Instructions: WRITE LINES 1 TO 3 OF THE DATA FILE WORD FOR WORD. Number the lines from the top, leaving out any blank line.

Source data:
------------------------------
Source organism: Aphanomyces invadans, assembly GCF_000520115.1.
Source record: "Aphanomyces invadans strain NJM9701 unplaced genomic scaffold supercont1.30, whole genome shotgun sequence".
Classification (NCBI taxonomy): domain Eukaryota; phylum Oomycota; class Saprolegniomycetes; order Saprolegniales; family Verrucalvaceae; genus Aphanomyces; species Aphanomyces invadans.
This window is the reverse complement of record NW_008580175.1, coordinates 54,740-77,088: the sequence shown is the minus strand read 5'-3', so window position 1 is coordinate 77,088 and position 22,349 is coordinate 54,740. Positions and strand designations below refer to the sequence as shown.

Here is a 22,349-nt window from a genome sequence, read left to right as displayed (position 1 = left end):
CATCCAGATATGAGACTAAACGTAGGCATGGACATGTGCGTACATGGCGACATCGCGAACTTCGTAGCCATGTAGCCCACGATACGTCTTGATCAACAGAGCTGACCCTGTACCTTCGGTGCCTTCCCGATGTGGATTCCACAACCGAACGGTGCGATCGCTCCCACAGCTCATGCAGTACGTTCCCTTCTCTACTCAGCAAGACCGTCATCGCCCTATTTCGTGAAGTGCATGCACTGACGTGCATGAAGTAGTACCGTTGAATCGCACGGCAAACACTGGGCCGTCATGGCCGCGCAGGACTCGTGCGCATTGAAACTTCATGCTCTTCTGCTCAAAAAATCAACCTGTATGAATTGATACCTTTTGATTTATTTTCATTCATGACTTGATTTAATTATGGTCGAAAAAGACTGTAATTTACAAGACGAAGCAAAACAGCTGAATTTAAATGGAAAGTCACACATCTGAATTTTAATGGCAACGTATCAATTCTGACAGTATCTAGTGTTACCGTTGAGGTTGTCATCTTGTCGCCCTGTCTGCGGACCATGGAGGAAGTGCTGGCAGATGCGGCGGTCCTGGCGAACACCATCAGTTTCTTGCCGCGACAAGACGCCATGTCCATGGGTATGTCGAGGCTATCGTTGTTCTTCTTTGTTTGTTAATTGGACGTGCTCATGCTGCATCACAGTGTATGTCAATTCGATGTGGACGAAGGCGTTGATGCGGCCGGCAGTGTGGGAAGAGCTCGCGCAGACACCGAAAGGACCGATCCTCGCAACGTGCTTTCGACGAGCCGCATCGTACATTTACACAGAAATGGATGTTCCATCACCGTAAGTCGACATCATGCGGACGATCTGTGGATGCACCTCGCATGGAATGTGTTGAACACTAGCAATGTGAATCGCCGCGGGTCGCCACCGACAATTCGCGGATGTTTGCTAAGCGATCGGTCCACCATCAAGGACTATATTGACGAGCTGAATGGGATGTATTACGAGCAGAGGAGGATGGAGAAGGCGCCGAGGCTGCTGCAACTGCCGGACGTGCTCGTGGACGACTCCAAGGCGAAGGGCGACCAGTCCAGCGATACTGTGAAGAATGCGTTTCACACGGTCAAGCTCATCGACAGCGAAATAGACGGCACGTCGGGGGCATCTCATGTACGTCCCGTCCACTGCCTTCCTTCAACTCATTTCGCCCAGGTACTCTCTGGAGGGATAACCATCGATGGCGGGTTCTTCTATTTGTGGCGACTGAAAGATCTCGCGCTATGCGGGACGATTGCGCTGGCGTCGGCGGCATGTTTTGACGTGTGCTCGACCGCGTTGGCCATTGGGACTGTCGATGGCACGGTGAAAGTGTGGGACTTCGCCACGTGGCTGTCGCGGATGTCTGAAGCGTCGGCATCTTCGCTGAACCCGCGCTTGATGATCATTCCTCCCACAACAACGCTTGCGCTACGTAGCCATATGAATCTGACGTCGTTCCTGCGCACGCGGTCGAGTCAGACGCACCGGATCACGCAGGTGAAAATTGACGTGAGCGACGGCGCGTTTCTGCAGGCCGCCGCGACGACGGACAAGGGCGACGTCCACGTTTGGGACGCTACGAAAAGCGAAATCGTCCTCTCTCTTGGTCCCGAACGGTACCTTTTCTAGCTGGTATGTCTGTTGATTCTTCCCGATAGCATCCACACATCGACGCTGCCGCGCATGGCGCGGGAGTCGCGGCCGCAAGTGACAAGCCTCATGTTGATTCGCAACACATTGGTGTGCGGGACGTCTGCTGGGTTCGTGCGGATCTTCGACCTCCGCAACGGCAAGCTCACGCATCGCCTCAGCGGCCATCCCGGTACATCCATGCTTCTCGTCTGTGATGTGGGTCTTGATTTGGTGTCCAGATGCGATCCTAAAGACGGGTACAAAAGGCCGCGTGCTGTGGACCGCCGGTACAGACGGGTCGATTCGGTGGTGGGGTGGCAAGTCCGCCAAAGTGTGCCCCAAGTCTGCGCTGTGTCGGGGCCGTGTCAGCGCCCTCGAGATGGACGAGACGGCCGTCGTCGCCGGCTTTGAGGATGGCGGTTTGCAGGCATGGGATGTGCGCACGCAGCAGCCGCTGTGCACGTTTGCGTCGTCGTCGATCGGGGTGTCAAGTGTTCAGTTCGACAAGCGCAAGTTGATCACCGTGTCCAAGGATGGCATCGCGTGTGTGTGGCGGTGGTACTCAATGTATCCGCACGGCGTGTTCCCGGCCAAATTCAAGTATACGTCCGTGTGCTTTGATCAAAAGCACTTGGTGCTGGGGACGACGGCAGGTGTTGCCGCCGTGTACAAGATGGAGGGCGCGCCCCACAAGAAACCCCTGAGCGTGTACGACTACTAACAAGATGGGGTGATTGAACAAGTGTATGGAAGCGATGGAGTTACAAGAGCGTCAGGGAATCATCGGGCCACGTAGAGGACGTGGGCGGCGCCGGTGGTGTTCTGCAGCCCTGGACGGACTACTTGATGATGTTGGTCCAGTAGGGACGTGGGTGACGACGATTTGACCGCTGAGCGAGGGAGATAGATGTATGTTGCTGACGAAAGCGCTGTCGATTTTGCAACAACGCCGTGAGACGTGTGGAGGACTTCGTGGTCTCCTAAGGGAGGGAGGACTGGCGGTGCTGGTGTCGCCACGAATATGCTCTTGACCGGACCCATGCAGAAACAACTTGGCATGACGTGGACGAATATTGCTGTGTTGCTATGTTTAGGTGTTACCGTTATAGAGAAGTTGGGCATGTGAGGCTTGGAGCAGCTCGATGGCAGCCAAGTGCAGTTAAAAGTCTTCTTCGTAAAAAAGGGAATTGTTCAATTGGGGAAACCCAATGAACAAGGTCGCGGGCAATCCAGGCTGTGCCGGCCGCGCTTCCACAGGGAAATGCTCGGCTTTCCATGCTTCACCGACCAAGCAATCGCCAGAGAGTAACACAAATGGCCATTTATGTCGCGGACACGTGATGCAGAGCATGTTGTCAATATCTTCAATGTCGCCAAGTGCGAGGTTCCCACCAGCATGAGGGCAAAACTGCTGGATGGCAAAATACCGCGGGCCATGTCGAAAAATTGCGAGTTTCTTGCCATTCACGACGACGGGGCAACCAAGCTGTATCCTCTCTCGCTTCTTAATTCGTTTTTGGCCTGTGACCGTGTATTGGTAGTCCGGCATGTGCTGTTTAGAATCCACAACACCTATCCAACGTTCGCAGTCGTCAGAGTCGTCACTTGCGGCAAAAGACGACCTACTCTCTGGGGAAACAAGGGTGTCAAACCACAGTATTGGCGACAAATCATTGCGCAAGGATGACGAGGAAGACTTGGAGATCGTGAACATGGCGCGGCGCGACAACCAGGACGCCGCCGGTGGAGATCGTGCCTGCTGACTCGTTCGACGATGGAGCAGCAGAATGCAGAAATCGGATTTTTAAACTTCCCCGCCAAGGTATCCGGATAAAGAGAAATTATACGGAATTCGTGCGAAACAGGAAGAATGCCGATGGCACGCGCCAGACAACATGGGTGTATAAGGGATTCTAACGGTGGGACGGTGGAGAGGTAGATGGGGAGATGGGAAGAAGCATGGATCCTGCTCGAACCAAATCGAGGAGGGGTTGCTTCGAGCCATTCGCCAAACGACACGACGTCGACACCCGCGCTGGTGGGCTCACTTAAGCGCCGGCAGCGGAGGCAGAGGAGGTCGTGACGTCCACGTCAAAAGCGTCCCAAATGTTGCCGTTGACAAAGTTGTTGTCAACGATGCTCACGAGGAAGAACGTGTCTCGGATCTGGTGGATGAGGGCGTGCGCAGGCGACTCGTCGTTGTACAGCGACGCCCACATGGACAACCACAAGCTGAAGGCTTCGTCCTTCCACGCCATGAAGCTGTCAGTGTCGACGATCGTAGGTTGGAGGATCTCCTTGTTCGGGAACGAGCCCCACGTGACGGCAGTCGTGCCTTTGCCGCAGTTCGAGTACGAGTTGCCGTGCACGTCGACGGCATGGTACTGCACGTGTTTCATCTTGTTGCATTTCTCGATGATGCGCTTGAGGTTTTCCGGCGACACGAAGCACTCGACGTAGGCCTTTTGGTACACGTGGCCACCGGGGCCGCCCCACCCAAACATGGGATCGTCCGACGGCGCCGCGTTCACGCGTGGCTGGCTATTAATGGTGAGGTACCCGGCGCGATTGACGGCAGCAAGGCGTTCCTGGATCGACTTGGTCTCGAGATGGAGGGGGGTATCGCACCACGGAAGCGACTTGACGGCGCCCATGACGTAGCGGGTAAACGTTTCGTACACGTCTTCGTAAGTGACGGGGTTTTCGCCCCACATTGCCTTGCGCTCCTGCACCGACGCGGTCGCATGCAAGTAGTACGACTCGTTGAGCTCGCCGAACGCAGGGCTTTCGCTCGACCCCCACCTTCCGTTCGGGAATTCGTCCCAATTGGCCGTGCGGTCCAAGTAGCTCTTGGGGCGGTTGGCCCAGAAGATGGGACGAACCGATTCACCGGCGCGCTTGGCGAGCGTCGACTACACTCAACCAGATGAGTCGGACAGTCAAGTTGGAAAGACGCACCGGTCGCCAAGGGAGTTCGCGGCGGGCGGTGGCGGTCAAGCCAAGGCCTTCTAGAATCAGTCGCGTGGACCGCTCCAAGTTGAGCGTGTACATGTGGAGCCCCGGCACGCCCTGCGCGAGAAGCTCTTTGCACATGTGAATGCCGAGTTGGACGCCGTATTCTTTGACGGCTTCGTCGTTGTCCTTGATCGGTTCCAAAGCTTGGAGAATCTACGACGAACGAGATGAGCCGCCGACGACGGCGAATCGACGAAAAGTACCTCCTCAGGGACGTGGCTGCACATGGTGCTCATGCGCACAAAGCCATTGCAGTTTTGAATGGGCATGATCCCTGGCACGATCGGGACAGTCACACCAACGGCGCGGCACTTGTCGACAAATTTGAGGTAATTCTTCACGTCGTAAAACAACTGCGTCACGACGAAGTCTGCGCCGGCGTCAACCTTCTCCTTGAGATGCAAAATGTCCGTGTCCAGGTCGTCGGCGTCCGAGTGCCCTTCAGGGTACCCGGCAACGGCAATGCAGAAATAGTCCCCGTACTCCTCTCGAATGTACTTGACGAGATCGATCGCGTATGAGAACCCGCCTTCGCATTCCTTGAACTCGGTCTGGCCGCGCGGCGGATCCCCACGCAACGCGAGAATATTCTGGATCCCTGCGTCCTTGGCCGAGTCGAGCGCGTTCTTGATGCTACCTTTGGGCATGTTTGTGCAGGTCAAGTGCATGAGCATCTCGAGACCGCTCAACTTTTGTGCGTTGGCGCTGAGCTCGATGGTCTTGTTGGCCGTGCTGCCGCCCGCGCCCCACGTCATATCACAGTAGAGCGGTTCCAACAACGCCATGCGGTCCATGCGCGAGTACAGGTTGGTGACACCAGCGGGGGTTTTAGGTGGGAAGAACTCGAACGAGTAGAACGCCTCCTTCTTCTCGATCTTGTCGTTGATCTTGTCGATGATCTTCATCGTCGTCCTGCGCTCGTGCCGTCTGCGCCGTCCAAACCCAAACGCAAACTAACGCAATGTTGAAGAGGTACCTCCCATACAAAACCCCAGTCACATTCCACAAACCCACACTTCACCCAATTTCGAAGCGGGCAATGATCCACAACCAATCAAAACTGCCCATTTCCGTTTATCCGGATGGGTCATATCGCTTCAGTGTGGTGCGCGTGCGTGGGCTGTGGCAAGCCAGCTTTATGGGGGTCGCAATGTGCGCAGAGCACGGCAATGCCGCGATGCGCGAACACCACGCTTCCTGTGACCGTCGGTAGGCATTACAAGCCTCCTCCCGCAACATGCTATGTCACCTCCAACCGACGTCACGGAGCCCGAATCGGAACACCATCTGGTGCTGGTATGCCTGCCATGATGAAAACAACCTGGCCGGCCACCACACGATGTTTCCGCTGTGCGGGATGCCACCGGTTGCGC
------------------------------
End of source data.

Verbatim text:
Source organism: Aphanomyces invadans, assembly GCF_000520115.1.
Source record: "Aphanomyces invadans strain NJM9701 unplaced genomic scaffold supercont1.30, whole genome shotgun sequence".
Classification (NCBI taxonomy): domain Eukaryota; phylum Oomycota; class Saprolegniomycetes; order Saprolegniales; family Verrucalvaceae; genus Aphanomyces; species Aphanomyces invadans.